Board members are invaluable when they have served for several years. But don’t overlook the immediate value of directors who are in their first year of service. These newcomers bring three gifts that expire by the end of their first year on the board: fresh eyes, fresh air, and fresh horses.
Seeing things for the first time can make it easier to notice problems that others miss. (Perhaps you even noticed a few yourself, that first year.) Over time, we become inured to some things as we attend to others. We mean to address a problem but became distracted. Then we become so used to it that we don’t see it anymore. But the problem is still there. Tell every new director, “You’re probably going to see things that don’t make sense. We’re counting on you to mention them.”
This is where a peer mentor can make a big difference. The mentor takes the initiative, asking the new director to point out aspects of board process, policy, or the organization that need attention. In some cases, this will highlight ways to improve the training and orientation of new directors. In others, a new director may help the board see a significant opportunity for improvement.
New board members can excel at asking the impertinent question. Be grateful. Every board needs people at the table to ask the questions others don’t think of —or have avoided asking. New board members may infuse strategic planning, policy governance, and fundraising with dramatically different ideas. If the board is selecting new directors wisely, then those first-year members help the board stay accessible and attuned to the feelings and perceptions of those not on the board.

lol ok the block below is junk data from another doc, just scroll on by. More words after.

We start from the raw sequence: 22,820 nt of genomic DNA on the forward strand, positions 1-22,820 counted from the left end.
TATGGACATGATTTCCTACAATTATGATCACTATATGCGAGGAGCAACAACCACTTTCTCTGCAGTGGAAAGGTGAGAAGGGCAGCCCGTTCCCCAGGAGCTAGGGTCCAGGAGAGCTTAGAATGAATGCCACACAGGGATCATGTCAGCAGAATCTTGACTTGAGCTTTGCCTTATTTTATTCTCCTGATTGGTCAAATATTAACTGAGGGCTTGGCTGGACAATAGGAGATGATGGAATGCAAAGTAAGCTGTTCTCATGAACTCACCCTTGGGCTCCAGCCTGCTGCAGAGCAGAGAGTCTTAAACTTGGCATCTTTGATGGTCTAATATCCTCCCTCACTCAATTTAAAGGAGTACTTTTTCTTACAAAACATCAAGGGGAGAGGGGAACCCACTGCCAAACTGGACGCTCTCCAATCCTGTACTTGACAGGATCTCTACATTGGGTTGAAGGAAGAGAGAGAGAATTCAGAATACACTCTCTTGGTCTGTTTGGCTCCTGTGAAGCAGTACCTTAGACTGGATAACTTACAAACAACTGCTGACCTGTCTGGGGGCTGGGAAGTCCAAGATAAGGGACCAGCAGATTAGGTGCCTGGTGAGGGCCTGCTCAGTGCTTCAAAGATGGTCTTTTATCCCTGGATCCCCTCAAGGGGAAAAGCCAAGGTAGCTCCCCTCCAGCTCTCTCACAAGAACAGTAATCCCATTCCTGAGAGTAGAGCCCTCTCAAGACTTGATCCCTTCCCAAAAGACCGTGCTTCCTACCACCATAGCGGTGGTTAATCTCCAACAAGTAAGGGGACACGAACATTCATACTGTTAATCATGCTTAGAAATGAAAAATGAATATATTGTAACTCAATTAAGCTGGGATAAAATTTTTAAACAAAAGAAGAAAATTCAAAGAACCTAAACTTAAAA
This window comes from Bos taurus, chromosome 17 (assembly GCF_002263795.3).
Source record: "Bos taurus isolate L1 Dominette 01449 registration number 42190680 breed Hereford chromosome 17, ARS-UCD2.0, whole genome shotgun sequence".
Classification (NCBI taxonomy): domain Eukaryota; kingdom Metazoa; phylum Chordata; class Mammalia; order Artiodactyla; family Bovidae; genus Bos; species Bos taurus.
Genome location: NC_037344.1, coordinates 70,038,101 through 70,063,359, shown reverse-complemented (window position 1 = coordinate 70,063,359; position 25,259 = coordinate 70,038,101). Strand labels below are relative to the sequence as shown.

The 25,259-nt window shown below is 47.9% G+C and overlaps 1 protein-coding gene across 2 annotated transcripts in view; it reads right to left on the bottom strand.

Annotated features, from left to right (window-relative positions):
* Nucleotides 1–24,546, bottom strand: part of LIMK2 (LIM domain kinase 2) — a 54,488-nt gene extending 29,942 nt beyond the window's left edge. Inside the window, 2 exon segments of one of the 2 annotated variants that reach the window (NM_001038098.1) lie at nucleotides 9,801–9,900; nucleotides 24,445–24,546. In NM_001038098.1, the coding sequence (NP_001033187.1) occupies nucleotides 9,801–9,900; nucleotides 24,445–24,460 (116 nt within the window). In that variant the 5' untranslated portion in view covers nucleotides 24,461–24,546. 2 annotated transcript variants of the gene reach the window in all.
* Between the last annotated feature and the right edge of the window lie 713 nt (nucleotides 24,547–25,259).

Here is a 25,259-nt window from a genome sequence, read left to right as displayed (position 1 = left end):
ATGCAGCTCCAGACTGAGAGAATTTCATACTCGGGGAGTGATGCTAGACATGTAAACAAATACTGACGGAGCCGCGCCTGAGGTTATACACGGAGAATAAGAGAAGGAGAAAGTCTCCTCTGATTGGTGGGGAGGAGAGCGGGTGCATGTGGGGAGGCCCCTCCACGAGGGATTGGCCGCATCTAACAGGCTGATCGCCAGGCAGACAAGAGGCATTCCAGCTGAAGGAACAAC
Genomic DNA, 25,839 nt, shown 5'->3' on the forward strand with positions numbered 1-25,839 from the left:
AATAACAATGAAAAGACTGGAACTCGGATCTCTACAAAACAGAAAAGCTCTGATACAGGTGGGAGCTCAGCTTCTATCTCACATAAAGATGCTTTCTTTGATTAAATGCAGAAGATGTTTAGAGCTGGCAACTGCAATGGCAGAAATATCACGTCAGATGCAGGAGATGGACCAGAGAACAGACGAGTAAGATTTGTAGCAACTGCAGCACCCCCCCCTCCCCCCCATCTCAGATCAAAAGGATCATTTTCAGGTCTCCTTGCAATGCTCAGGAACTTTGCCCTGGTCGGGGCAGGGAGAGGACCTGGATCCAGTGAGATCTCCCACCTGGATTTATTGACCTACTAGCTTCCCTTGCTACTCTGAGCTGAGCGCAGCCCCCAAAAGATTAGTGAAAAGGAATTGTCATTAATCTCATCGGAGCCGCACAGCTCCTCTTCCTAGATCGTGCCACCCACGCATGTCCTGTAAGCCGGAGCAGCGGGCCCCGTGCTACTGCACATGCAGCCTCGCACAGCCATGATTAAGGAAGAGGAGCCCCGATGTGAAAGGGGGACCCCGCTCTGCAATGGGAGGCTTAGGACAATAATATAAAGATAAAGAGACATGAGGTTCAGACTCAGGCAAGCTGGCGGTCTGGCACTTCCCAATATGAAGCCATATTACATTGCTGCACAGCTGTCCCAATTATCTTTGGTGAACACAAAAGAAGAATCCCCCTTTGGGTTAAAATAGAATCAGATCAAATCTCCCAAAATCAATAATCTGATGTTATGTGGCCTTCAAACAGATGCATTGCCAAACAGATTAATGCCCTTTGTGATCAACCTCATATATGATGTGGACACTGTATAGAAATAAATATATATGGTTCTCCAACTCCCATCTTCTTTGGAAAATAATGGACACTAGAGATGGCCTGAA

Even the best board members tire out eventually. Things start happening by rote. Opportunities may be missed or underplayed. The class of new directors can bring renewed energy to governance, committees, and advocacy. Give new directors free rein to try out ideas and initiate projects with the guidance of the board chair and peer mentors. A skilled board chair and an attentive mentor will involve the new directors as soon as possible in the most critical areas of the board’s work.
There is no substitute for experienced board members who care about what the organization is trying to achieve and are committed to seeing those intended outcomes become reality. But don’t think of those first-year directors simply as board-members-in-training. Their most valuable contribution to the work of the board is found in their newness, and it’s only available for a short time. Act now.
10-Minute Board Discussion
What did you see or experience your first year on the board that didn’t make sense?
Photo courtesy of iStockphoto.com/Abramova_Kseniya.
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